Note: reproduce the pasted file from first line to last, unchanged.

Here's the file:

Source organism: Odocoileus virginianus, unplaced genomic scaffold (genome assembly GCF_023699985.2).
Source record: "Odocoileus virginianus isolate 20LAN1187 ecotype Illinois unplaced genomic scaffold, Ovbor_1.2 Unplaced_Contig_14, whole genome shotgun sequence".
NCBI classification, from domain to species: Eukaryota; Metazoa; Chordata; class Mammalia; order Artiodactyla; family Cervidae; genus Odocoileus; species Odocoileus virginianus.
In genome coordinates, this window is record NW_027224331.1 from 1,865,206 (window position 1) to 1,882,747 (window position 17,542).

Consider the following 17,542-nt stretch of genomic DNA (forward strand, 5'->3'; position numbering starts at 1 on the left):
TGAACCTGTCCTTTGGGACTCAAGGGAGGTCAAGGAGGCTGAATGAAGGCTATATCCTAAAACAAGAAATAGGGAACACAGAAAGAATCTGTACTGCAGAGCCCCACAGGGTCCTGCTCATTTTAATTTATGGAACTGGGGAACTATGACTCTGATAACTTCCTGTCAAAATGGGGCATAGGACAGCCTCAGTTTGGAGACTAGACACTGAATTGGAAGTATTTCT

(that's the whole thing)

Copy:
Source organism: Odocoileus virginianus, unplaced genomic scaffold (genome assembly GCF_023699985.2).
Source record: "Odocoileus virginianus isolate 20LAN1187 ecotype Illinois unplaced genomic scaffold, Ovbor_1.2 Unplaced_Contig_14, whole genome shotgun sequence".
NCBI classification, from domain to species: Eukaryota; Metazoa; Chordata; class Mammalia; order Artiodactyla; family Cervidae; genus Odocoileus; species Odocoileus virginianus.
In genome coordinates, this window is record NW_027224331.1 from 1,865,206 (window position 1) to 1,882,747 (window position 17,542).

Consider the following 17,542-nt stretch of genomic DNA (forward strand, 5'->3'; position numbering starts at 1 on the left):
TGAACCTGTCCTTTGGGACTCAAGGGAGGTCAAGGAGGCTGAATGAAGGCTATATCCTAAAACAAGAAATAGGGAACACAGAAAGAATCTGTACTGCAGAGCCCCACAGGGTCCTGCTCATTTTAATTTATGGAACTGGGGAACTATGACTCTGATAACTTCCTGTCAAAATGGGGCATAGGACAGCCTCAGTTTGGAGACTAGACACTGAATTGGAAGTATTTCT